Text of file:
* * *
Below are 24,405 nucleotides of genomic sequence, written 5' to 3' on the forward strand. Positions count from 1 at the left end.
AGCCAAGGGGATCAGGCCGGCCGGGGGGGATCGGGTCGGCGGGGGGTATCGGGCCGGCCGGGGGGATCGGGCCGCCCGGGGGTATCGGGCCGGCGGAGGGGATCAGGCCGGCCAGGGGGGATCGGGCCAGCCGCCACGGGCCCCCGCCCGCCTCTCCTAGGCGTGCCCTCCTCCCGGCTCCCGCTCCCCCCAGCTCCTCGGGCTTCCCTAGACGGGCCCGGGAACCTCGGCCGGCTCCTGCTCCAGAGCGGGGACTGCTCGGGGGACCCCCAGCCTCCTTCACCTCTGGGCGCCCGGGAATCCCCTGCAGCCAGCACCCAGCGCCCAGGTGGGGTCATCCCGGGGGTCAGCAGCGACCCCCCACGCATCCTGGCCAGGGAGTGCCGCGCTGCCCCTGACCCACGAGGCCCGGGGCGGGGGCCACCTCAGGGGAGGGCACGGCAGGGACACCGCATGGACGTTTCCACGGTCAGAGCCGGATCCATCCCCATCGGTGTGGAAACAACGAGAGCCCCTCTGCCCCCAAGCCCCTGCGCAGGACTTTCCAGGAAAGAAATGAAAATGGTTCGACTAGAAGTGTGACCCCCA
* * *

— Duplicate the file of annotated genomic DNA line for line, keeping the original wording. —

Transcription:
Below are 24,405 nucleotides of genomic sequence, written 5' to 3' on the forward strand. Positions count from 1 at the left end.
AGCCAAGGGGATCAGGCCGGCCGGGGGGGATCGGGTCGGCGGGGGGTATCGGGCCGGCCGGGGGGATCGGGCCGCCCGGGGGTATCGGGCCGGCGGAGGGGATCAGGCCGGCCAGGGGGGATCGGGCCAGCCGCCACGGGCCCCCGCCCGCCTCTCCTAGGCGTGCCCTCCTCCCGGCTCCCGCTCCCCCCAGCTCCTCGGGCTTCCCTAGACGGGCCCGGGAACCTCGGCCGGCTCCTGCTCCAGAGCGGGGACTGCTCGGGGGACCCCCAGCCTCCTTCACCTCTGGGCGCCCGGGAATCCCCTGCAGCCAGCACCCAGCGCCCAGGTGGGGTCATCCCGGGGGTCAGCAGCGACCCCCCACGCATCCTGGCCAGGGAGTGCCGCGCTGCCCCTGACCCACGAGGCCCGGGGCGGGGGCCACCTCAGGGGAGGGCACGGCAGGGACACCGCATGGACGTTTCCACGGTCAGAGCCGGATCCATCCCCATCGGTGTGGAAACAACGAGAGCCCCTCTGCCCCCAAGCCCCTGCGCAGGACTTTCCAGGAAAGAAATGAAAATGGTTCGACTAGAAGTGTGACCCCCA